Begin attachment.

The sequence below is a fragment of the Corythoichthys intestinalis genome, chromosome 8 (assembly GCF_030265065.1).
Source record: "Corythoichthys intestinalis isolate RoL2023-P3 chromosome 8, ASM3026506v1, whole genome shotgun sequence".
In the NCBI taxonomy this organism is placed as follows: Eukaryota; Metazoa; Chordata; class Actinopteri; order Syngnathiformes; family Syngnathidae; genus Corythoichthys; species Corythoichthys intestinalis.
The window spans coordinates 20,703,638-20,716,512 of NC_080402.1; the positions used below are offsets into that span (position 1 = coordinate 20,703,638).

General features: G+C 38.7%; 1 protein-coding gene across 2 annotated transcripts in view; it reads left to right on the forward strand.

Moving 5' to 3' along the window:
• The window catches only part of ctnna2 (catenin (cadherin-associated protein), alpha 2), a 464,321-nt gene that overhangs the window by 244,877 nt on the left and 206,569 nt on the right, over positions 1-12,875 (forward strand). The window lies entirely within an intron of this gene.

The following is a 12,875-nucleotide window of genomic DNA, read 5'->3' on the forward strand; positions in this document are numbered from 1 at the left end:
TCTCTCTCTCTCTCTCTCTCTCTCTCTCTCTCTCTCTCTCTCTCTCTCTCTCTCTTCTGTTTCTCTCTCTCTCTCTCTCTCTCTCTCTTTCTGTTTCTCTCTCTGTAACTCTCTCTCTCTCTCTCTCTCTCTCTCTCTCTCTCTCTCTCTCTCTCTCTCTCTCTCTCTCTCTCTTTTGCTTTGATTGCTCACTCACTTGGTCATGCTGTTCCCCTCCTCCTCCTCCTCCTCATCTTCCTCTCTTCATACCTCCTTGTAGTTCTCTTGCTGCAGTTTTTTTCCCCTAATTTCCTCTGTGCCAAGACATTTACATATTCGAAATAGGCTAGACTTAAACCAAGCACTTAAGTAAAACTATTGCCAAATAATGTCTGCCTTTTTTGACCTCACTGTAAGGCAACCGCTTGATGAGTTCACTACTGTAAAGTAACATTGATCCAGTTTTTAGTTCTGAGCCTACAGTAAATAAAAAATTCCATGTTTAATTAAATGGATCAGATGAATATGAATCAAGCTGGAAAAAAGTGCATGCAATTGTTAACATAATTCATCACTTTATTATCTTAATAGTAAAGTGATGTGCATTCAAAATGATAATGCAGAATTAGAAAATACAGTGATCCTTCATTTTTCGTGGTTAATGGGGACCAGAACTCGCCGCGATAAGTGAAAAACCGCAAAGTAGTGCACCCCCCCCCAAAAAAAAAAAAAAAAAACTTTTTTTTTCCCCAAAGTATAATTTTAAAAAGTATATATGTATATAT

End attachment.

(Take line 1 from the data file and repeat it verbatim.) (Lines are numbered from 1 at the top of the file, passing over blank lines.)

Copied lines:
The sequence below is a fragment of the Corythoichthys intestinalis genome, chromosome 8 (assembly GCF_030265065.1).